Thanksgiving day is a time of friends, family, fun and food! It can also be a day of stress, anxiety and unsafe foods for your beloved dog. What is a pet parent to do when he or she wants to host a houseful of people, but knows the family dog(s) will be anxiety-ridden?

There are many ways in which pet parents can help assure not only can they have a wonderful Thanksgiving day but know their dogs are happy, too.

The first step is to know your dog.

  1. Does your dog love being surrounded by strangers?
  2. Does your dog get anxious when his home is invaded by people he doesn’t know?
  3. Will your dog be begging at the table?
  4. Has your dog ever been around tiny humans? Children can lead to a different level of anxiety for a dog than adults, mainly because children are face/eye level with the dog.
  5. Do you have a space in which your dog can escape when the sounds of the houseful of people become too much for her?

The second step is to know your guests.

  1. Do your guests know your dogs?
  2. Do your guests have their own dogs and therefore understand how to interact with a dog?
  3. Can you trust your guests to follow the rules of the house when it comes to not feeding your dog table scraps?
  4. If there are children coming, do their parents understand that not every dog appreciates a child petting him or pulling his tail and ears?
  5. Will any of your guests be bringing their own dogs and will they be good houseguests?

The third step is to keep your dog safe.

  1. Some alcoholic drinks are sweet and your dog may be tempted to sneak a drink. Don’t let them. Alcohol can be toxic.
  2. Keep snacks and appetizers on tables that are too high for your dog to reach. Resist the urge to set a tray of appetizers on the coffee table — the temptation will be too great for your dog to resist. There might be ingredients that could sicken your dog — chocolate, xylitol (a sweetener), grapes and fatty meats.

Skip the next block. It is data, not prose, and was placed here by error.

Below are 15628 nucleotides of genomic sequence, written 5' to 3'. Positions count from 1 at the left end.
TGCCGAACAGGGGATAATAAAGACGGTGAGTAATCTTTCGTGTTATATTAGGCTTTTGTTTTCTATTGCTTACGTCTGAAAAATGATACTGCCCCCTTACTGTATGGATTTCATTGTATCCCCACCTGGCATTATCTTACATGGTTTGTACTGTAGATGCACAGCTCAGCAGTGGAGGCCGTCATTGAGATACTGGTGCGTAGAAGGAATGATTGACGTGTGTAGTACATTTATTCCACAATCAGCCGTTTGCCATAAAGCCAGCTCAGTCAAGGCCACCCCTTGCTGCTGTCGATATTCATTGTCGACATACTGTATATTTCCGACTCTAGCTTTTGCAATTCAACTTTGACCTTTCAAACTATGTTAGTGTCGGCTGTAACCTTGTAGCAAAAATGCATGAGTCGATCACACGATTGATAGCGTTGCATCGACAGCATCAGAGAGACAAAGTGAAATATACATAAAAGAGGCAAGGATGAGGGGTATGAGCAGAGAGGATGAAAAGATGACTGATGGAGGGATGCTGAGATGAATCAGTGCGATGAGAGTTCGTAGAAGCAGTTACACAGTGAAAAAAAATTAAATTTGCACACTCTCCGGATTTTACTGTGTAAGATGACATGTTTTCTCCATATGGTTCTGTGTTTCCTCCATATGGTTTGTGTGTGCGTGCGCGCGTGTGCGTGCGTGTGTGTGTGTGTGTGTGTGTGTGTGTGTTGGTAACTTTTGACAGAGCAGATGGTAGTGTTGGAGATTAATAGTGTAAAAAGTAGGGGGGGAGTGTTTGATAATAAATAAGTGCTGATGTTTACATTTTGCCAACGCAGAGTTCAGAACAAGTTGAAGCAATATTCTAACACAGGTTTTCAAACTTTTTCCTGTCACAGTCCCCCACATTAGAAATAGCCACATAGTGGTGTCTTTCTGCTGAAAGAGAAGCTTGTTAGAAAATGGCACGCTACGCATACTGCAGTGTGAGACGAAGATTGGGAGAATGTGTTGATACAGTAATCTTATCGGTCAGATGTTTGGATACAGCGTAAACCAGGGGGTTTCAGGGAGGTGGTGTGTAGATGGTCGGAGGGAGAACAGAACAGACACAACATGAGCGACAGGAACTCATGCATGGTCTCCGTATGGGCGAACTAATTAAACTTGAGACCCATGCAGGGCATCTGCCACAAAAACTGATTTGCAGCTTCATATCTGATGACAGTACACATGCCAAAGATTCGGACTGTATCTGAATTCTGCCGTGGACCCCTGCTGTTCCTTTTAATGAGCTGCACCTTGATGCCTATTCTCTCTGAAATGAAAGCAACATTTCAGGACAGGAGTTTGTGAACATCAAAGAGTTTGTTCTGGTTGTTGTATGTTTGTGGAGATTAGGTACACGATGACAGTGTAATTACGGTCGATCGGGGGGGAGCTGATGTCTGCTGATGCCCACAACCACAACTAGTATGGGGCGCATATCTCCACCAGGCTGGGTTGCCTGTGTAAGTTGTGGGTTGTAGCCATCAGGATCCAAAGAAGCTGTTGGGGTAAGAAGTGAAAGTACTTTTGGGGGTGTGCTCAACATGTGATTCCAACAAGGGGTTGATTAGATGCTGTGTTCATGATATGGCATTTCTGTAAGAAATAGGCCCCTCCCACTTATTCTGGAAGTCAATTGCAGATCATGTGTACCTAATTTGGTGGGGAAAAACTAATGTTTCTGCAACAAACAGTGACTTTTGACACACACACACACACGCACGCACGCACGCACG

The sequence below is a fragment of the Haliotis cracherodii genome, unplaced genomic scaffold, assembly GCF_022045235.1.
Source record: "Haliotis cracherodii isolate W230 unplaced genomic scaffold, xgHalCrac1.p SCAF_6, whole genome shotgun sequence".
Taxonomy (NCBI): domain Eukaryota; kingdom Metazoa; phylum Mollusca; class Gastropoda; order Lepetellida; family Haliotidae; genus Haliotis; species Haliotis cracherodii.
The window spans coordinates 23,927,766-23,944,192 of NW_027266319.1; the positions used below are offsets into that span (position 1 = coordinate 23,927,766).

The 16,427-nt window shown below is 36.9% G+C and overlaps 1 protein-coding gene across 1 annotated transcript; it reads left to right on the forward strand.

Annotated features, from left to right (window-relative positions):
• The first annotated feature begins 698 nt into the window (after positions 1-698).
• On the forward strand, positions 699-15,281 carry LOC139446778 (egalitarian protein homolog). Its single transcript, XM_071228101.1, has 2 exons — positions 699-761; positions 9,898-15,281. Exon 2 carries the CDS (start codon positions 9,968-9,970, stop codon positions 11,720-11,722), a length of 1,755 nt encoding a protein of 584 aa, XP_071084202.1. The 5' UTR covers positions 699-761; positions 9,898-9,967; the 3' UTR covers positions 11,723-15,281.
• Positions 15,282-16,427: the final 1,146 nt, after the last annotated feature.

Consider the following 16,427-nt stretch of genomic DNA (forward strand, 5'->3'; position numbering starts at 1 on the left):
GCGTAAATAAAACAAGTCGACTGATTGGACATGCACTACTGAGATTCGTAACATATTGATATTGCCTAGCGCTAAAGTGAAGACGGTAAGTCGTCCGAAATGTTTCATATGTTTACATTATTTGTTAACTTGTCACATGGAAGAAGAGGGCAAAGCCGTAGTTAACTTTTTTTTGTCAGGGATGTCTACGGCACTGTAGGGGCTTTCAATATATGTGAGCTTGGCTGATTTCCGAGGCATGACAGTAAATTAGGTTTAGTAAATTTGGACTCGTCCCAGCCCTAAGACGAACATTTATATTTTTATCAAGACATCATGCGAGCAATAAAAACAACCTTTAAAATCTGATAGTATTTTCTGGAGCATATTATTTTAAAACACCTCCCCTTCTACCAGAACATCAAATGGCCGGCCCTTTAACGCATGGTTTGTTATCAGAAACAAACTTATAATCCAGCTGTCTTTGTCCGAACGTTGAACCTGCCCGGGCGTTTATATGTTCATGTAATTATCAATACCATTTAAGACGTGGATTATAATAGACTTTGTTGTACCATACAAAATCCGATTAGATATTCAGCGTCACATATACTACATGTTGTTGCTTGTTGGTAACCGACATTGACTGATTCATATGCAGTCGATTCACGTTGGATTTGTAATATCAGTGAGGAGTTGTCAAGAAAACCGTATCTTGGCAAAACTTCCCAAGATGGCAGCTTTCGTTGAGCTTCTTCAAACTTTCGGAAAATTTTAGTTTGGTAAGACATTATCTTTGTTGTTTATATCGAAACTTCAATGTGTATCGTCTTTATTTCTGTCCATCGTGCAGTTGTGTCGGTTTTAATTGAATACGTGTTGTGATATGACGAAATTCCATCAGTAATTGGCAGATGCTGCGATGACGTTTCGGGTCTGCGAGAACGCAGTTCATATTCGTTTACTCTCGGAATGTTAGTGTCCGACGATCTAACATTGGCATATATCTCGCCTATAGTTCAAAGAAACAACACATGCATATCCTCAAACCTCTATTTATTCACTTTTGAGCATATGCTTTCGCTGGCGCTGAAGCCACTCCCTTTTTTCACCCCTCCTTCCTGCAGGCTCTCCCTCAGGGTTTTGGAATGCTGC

3. Keep your dog away from open doors. Your dog may be frightened of all the activity and might bolt out the door to escape. If you don’t have a separate entryway, keep your dog on a leash or put her in a room away from the door. Make sure your guests understand that your dogs are not allowed to go outside.
  4. Table scraps are off limits. Your dogs aren’t accustomed to fatty human foods and eating them could make them ill or give them tummy troubles. If they’re begging, you might want to put them in another room or give them a dog-friendly treat to distract them.
  5. Give your dog a time-out. Oh, it’s not that your pup has been naughty, What you’re doing is giving her a space where she can “get away from it all” and just relax. If she loves her crate but it’s usually in the area where there is a lot of foot traffic on Thanksgiving, move it to a quiet space like your bedroom. Turn on DOGTV to distract and entertain her when she is in the quiet space. Give her high quality treats to distract her and give her something to do. Food puzzle toys are ideal for both entertaining and giving your dog a treat.

From the DOGTV Family to yours, we wish you a wonderful Thanksgiving day if you celebrate. We also wish you a wonderful holiday season and a safe time with friends and family every time you celebrate!

Did you know: We have an amazing Holiday Gift Box this year. Check it out here and grab one for you or for a friend — or both!

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